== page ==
Introduction: DIY Humidifier

About: I'm a high school engineering student trying to make a mycelium-based bioplastic.

Do you need more humidity in a room? I built this humidifier to help keep my mushrooms happy, but this design would work for any of your humidity needs!


  • small watertight box (ex: baby wipes container)
  • bottle (with a diameter taking up less than half the top surface of your box
  • evaporating surface (preferably a humidifier filter, but a sponge also works)
  • electrical plug
  • small computer fan (with a diameter taking up less than half the top surface of your box)
  • electrical tape
  • 9-volt battery
  • battery to wire snaps

Step 1: Assemble Materials

Assemble the materials: fan, soda bottle, sponge, and watertight box with a lid

Step 2: Marking Up the Box's Lid

Trace out the cross-section of the soda bottle and the circular cross-section of the fan area that has air-flow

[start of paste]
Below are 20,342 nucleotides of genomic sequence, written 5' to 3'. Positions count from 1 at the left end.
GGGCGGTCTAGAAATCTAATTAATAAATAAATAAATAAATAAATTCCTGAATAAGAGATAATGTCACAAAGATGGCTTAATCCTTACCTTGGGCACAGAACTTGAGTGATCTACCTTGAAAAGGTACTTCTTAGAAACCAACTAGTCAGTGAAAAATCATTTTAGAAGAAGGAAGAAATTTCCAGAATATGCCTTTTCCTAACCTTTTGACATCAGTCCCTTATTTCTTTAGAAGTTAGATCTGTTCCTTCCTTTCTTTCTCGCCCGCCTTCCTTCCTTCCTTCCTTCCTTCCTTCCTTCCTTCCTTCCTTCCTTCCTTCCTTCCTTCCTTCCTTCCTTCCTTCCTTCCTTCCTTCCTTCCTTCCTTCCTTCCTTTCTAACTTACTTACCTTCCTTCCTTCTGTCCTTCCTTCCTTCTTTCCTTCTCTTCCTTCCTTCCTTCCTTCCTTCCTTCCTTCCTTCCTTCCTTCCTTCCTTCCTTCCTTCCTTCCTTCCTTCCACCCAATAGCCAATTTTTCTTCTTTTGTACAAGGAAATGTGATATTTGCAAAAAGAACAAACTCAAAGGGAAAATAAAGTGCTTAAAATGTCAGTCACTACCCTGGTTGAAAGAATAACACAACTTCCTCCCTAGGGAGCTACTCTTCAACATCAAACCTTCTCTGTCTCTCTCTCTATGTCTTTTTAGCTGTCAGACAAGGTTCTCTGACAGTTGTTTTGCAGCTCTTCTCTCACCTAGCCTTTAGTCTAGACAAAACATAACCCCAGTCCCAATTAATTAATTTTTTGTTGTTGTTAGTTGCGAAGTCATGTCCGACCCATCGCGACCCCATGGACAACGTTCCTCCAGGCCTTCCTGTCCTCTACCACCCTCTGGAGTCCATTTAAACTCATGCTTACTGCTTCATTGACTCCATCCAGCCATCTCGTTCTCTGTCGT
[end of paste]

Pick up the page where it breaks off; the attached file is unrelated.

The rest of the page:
Step 3: Cut It Out

Cut out both cross-sectional areas with a jigsaw

Step 4: Electrical Work

Wire the computer fan to a plug

Step 5: Prepare the Bottle

Cut slots into the neck of the bottle, to allow water to escape when it is inverted.

Step 6: Check the Fit

Do a dry-assembly to check the fit

Step 7: Assemble the Elements

  1. Place the sponge in the box, under the fan-hole
  2. Fill the soda bottle with water
  3. Place the soda bottle in its hole
  4. Invert the lid and soda bottle over the box, allowing water to flow until it reaches equilibrium
  5. Place the computer fan over its hole
  6. Secure the Computer fan with screws

Step 8: Extra Advice

This is a very simplistic humidifier, and this instructable is ripe for modification.

The main issues with my humidifier were:

  • It very inefficiently gobbled energy for an un-regulable amount of time. In future versions, I highly recommend adding a timed switch-off feature and some regulator of electricity consumption.
  • Sponges make extremely mediocre evaporating surfaces. On one hand, they do facilitate evaporation. On the other hand, they are a breeding ground for bacteria and never dry out.